Tuesday, July 27, 2010

400th Anniversary of the Baptism of Mi'kmaq Chief, French Catholics in Canada, and a Book about the Liturgy and Two Native American Missions

In both VIS and Zenit yesterday, mention was made of Marc Cardinal Ouellet -- the newly appointed Prefect for the Congregation of Bishops and former Archbishop of Quebec and Primate of Canada -- acting as the special envoy of Pope Benedict XVI this Sunday for the observance of the 400th anniversary of the conversion and baptism of Grand Chief Henri Membertou of the Mi'kmaq in Canada.

The Zenit story sets forth some of the history:

Grand Chief Henri Membertou of the Mi'kmaq nation was baptized June 24, 1610, by French Father Jessé Fléché. Another 20 members of the indigenous leader's family were also baptized, and within 50 years the entire nation was Christian. The chief, who was the first aboriginal in North America to become Christian, led the Mi'kmaq people in the choice of St. Anne as their patron... The Mi'kmaq started an annual pilgrimage to St. Anne's Mission on Chapel Island, marking the event with a procession, Mass, and feasting.

The article continues further on:
Archbishop Terrence Prendergast of Ottawa, Ontario, who previously served as archbishop of Halifax, told the Canadian Catholic Register that the Catholics of the East Coast owe a debt of gratitude to the Mi'kmaq nation.

He explained that in the mid 18th century, French Catholics were being deported from that region by the British army. Yet in 1752, the Holy See signed a treaty with the British to allow for a French priest to enter that region to care for the Mi'kmaq.

"And so when the priest came to minister to the Mi'kmaq," the archbishop explained, "he also came to minister to [other Catholics], rather clandestinely, but nonetheless he gave them the opportunity when he was in the area."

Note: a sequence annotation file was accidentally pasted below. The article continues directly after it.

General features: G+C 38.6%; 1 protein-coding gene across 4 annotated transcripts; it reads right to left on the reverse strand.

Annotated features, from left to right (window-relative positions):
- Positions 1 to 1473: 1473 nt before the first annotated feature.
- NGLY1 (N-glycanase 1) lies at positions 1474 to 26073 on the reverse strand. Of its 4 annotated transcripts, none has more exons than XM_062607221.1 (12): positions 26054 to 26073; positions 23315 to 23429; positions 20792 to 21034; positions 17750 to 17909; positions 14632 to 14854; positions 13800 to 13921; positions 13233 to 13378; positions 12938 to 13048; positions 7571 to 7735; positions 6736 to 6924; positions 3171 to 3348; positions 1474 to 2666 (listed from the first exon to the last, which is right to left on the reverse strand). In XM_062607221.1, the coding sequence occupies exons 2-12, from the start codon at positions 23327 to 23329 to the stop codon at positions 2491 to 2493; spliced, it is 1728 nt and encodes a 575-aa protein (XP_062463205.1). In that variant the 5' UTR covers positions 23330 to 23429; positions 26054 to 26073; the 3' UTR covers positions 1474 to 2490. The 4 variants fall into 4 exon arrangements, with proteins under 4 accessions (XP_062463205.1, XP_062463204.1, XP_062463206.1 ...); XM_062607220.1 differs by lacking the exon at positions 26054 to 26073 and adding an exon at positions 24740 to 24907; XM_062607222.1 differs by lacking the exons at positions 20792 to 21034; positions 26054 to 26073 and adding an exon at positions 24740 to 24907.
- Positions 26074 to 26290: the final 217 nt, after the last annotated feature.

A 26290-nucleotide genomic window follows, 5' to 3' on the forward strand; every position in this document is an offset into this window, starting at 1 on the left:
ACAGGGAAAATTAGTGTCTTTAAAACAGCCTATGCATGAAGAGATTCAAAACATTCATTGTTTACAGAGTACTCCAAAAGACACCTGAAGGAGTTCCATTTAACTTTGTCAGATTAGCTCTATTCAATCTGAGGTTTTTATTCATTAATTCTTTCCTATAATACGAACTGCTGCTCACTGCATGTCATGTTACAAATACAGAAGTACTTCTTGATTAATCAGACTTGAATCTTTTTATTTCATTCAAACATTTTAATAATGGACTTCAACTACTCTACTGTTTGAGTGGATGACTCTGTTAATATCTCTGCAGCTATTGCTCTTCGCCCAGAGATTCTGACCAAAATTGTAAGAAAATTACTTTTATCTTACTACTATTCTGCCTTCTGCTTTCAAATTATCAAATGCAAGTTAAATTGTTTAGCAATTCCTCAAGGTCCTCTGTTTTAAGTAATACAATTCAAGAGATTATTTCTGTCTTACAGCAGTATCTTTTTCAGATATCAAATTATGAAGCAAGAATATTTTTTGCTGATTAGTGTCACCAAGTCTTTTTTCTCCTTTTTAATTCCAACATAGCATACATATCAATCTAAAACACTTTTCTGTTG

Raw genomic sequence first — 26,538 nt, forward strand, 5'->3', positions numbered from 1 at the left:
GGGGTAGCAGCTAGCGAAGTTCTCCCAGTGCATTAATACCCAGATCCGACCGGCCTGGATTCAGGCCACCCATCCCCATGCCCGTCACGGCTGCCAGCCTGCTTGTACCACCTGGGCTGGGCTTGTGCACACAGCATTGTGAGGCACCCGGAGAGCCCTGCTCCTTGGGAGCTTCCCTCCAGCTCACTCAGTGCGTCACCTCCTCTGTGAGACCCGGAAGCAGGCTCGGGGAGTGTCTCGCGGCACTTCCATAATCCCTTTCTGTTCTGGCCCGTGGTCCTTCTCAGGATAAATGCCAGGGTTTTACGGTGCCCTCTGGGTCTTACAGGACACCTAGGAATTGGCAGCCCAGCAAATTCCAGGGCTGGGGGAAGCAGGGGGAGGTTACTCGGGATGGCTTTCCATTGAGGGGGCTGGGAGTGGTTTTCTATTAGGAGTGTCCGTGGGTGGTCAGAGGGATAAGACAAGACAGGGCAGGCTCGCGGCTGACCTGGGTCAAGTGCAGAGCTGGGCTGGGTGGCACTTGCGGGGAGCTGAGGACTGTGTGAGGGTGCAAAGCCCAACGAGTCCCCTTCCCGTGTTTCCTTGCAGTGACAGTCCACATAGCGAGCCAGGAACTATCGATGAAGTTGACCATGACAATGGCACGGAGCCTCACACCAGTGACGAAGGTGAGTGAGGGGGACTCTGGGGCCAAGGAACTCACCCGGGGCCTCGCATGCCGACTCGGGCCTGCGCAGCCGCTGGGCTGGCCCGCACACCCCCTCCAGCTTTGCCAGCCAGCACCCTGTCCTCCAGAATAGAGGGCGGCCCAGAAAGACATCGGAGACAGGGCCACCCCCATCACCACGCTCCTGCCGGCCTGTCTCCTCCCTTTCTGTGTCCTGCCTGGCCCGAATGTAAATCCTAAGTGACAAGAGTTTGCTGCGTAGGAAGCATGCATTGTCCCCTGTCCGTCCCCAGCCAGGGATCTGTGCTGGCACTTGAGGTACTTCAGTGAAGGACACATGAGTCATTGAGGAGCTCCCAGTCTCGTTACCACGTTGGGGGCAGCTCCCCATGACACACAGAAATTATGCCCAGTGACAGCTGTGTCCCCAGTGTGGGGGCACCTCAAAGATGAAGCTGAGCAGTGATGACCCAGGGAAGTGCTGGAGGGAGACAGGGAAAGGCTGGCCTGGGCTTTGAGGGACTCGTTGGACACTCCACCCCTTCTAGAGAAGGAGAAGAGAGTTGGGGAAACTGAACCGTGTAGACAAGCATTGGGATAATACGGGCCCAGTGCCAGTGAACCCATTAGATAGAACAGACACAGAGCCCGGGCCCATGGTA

The prelate affirmed that the people of that region had access to the sacraments due to the treaty with the Mi'kmaq people, which helped the Church to survive in that region.

This story, and its relationship to the historic Native American missions, provides an opportunity to remind readers of a rather interesting liturgical study which was written by Claudio Salvucci, and which we have noted here on the NLM before, The Roman Rite in the Algonquian and Iroquoian Missions: From the Colonial Period to the Second Vatican Council.

As one can see from the title, this particular book doesn't deal with the Mi'kmaq nation that is the subject of the aforementioned story, but rather with the Algonquins and Iroquois. Nonetheless, it is of related interest, and further provides some very interesting and pertinent insights into those particular Native American missions and their liturgical life -- inclusive, incidentally, of some rather unexpected insights related to the place of Latin and of hieratic forms of vernacular within the liturgy; a historical element which is most certainly pertinent to contemporary discussion and debate.

It is a unique study and one which I would encourage people to pick up sooner than later, lest it become unavailable.

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